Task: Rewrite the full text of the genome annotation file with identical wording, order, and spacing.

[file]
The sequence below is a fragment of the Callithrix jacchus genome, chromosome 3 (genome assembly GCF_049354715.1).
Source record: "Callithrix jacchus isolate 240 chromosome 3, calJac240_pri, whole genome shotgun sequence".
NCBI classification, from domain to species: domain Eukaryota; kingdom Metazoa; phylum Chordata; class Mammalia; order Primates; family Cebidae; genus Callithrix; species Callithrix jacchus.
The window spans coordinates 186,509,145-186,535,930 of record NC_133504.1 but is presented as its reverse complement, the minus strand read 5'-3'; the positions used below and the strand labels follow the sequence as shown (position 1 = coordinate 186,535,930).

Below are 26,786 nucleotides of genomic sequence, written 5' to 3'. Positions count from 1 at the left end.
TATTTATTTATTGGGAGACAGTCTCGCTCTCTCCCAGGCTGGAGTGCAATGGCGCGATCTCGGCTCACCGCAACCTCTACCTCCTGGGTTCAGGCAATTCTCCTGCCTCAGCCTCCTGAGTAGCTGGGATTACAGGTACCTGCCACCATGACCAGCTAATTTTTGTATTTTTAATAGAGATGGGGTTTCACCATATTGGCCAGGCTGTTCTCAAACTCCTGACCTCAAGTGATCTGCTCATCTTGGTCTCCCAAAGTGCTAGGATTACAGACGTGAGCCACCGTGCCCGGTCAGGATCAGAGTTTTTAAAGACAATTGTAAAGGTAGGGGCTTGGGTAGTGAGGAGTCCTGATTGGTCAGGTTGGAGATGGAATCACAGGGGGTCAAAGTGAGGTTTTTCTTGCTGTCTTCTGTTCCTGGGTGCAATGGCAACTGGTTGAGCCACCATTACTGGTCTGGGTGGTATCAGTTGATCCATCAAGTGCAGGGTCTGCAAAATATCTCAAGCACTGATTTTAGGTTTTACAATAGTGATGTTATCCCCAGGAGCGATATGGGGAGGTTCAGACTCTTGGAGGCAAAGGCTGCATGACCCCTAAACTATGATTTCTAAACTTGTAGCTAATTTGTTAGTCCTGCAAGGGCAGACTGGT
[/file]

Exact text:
The sequence below is a fragment of the Callithrix jacchus genome, chromosome 3 (genome assembly GCF_049354715.1).
Source record: "Callithrix jacchus isolate 240 chromosome 3, calJac240_pri, whole genome shotgun sequence".
NCBI classification, from domain to species: domain Eukaryota; kingdom Metazoa; phylum Chordata; class Mammalia; order Primates; family Cebidae; genus Callithrix; species Callithrix jacchus.
The window spans coordinates 186,509,145-186,535,930 of record NC_133504.1 but is presented as its reverse complement, the minus strand read 5'-3'; the positions used below and the strand labels follow the sequence as shown (position 1 = coordinate 186,535,930).

Below are 26,786 nucleotides of genomic sequence, written 5' to 3'. Positions count from 1 at the left end.
TATTTATTTATTGGGAGACAGTCTCGCTCTCTCCCAGGCTGGAGTGCAATGGCGCGATCTCGGCTCACCGCAACCTCTACCTCCTGGGTTCAGGCAATTCTCCTGCCTCAGCCTCCTGAGTAGCTGGGATTACAGGTACCTGCCACCATGACCAGCTAATTTTTGTATTTTTAATAGAGATGGGGTTTCACCATATTGGCCAGGCTGTTCTCAAACTCCTGACCTCAAGTGATCTGCTCATCTTGGTCTCCCAAAGTGCTAGGATTACAGACGTGAGCCACCGTGCCCGGTCAGGATCAGAGTTTTTAAAGACAATTGTAAAGGTAGGGGCTTGGGTAGTGAGGAGTCCTGATTGGTCAGGTTGGAGATGGAATCACAGGGGGTCAAAGTGAGGTTTTTCTTGCTGTCTTCTGTTCCTGGGTGCAATGGCAACTGGTTGAGCCACCATTACTGGTCTGGGTGGTATCAGTTGATCCATCAAGTGCAGGGTCTGCAAAATATCTCAAGCACTGATTTTAGGTTTTACAATAGTGATGTTATCCCCAGGAGCGATATGGGGAGGTTCAGACTCTTGGAGGCAAAGGCTGCATGACCCCTAAACTATGATTTCTAAACTTGTAGCTAATTTGTTAGTCCTGCAAGGGCAGACTGGT